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Germany pledges €1.1bn to Namibia as it formally recognizes colonial-era genocide


A ceremony held at Frenzosische Dom in Berlin for the victims of Namibian genocide in 2018 after Germany handed over the remains of some 20 Herero and Nama people its troops murdered in the early 20th century


German's colonial forces committed genocide in Namibia in the early 20th century, the government officially recognized for the first time on Friday.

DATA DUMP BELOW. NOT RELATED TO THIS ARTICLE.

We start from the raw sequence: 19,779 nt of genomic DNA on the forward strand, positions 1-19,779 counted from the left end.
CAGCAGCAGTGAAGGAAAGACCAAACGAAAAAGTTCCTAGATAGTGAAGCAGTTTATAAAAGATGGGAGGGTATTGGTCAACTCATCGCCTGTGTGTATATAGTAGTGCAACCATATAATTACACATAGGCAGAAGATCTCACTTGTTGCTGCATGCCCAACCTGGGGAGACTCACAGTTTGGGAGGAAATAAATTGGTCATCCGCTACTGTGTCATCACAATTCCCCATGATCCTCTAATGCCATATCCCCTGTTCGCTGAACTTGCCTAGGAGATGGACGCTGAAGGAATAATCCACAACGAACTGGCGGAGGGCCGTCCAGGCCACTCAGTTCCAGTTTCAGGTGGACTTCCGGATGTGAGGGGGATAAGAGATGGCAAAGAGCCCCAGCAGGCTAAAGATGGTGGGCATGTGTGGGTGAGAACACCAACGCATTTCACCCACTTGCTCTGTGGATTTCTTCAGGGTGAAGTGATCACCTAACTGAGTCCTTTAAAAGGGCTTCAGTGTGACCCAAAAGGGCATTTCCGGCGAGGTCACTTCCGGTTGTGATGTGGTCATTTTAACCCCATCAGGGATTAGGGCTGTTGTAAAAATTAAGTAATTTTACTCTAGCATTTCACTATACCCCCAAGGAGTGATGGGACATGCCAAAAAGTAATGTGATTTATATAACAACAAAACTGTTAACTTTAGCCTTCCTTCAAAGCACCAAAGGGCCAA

Heiko Maas, the foreign minister, acknowledged the systematic murder of tens of thousands of men, women, and children and the attempted extermination of the Herero and Nama peoples.

“In light of Germany's historical and moral responsibility, we will ask Namibia and the descendants of the victims for forgiveness,” he said.

He pledged that Germany would spend €1.1bn (£950m) on a new development program for Namibia as a “gesture to recognize the immense suffering inflicted on the victims”.

Seven Herero men in chains in what was then German Southwest Africa


Historians have long regarded what took place in Namibia between 1904 and 1908 as the first genocide of the 20th century and a precursor to the Holocaust.